Amy Gaffney, a Class of 2003 VCHS alumna, has been immersed in small business since she was six years old. Growing up, her mother owned a real estate brokerage, her stepfather had a feed and grain business, and her grandpa had multiple businesses and did spec houses and rentals as well. Steeped in this enterprising ecosystem, it was only natural that Amy would lean into an entrepreneurial life, too.
Business-builders like Amy are a rare breed, a blend of boundless creative energy, agile adaptability, and a kind of confidence that, from the outside, can sometimes look like pure madness. But from inside the moving vehicle, it feels as natural as flipping your blinker and merging into traffic. Amy merged into that traffic when she initially launched the Copper Penny in 2011. She was just 25 years old. Six years later, unable to come to satisfactory terms for purchasing the building, she opted to close down the Copper Penny and take a great job working for food service giant, Sysco, in St. Louis. In her role there, she was meeting and ably serving restaurateur after restaurateur, but her own inner restaurateur was clamoring to be released.
Now, some may say that luck is a random thing. Others have said that luck follows preparation. But then there are people like Amy Gaffney, who make their own luck out of opportunities they nudge into alignment. Over the next twelve months, three things happened in the opportune world of our protagonist: 1) She got a call from Mike Radliff, FNB Bank President and former regular at The Copper Penny (he’s a Smashburger guy). Mike’s cousin, Rick, and his wife, Cindy had recently become the new owners of Witness Distillery, and Mike wanted to know if Amy could help them pair an upscale casual restaurant with their operation. 2) After seeing dozens of restaurants which looked like operations she could probably improve upon, Amy quit her job at Sysco and returned to Vandalia to build Blind Society. 3) The former landlord of the space previously occupied by the Copper Penny became a motivated seller, so she purchased the building and relaunched The Copper Penny.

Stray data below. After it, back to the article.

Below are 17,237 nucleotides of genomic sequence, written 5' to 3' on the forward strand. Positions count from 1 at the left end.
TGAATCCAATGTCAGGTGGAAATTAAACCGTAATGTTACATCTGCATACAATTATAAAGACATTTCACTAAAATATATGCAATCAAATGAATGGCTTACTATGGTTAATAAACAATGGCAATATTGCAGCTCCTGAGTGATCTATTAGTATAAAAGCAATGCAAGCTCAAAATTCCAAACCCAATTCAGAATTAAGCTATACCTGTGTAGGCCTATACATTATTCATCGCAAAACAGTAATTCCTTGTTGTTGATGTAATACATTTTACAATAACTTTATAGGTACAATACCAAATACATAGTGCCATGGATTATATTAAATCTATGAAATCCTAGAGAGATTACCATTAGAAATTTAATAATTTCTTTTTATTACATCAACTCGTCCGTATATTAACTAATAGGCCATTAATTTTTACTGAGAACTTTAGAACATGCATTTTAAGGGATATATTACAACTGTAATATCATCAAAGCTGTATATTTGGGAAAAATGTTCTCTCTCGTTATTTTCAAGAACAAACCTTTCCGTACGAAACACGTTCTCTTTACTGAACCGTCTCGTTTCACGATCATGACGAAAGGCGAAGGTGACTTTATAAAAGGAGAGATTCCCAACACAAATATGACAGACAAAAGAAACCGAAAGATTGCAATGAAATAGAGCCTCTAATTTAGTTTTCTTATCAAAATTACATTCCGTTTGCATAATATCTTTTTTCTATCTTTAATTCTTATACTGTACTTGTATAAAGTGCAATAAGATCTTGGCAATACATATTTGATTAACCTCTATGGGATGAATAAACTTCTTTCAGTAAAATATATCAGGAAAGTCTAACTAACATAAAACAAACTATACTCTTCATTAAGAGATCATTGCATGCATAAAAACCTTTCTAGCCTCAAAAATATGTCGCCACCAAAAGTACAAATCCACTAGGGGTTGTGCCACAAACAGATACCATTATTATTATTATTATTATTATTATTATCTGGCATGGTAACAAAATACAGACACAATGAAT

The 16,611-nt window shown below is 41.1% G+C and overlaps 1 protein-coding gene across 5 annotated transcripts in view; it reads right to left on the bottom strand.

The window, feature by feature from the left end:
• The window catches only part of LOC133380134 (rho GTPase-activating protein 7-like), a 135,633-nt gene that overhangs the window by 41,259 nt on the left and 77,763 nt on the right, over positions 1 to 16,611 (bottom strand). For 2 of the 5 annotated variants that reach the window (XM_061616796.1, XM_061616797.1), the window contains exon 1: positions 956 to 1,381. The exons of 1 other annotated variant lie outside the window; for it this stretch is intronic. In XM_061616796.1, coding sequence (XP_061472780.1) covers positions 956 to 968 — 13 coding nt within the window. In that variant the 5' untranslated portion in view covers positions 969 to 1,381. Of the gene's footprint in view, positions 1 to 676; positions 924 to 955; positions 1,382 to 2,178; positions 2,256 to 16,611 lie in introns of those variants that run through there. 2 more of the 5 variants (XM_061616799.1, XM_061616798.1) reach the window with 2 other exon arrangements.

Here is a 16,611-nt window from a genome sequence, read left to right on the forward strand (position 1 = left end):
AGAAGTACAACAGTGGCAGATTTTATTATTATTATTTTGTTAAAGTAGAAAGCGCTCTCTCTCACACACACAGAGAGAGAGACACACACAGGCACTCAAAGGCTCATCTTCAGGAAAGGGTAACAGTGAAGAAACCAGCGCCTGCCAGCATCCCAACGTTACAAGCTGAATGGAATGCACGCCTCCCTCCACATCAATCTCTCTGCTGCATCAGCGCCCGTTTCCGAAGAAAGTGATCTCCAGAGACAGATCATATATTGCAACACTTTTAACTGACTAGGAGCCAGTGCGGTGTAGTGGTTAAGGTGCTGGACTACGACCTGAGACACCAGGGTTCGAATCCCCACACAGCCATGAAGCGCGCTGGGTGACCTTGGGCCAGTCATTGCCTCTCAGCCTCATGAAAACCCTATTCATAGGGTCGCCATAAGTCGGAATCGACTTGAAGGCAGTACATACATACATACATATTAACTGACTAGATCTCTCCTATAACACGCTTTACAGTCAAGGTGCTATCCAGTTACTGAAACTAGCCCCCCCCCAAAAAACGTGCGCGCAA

As Amy nudged those opportunities into place and executed her plan, downtown Vandalia became a little more interesting, a little jazzier. And it’s not just her good restaurant sense that’s helping to make a difference in Vandalia. Amy also serves on the Board of the Chamber of Commerce, and is working with others to build on the community’s growing tourism economy and lend further support to Vandalia’s small businesses sector. One key item on the to-do list is to strengthen localized social media advocacy for local businesses, but that’s just one item on a long and creative to-do list.
I’ve been in a lot of small communities and in all 50 states. For years, I worked directly with the movers and shakers in local economies to help them promote their strengths and, believe me, I know the genuine article when I see it. Amy is a rare gem and someone who returns enormous value to this community. Her passion for each of her enterprises is contagious, and her creative execution is dizzying to behold.
During our conversation, I learned a lot about Amy and how she ticks— her energy, her obvious creativity, how she always felt safe here, and how she received an excellent education in Vandalia that prepared her well for whatever would come next. But in her closing remarks, I also learned something unexpected about her wellspring— the community of Vandalia itself. Turns out, it is very much just like her: resilient, adaptive, hardworking, and durable. It feels like an epiphany, but on reflection, I really shouldn’t be surprised.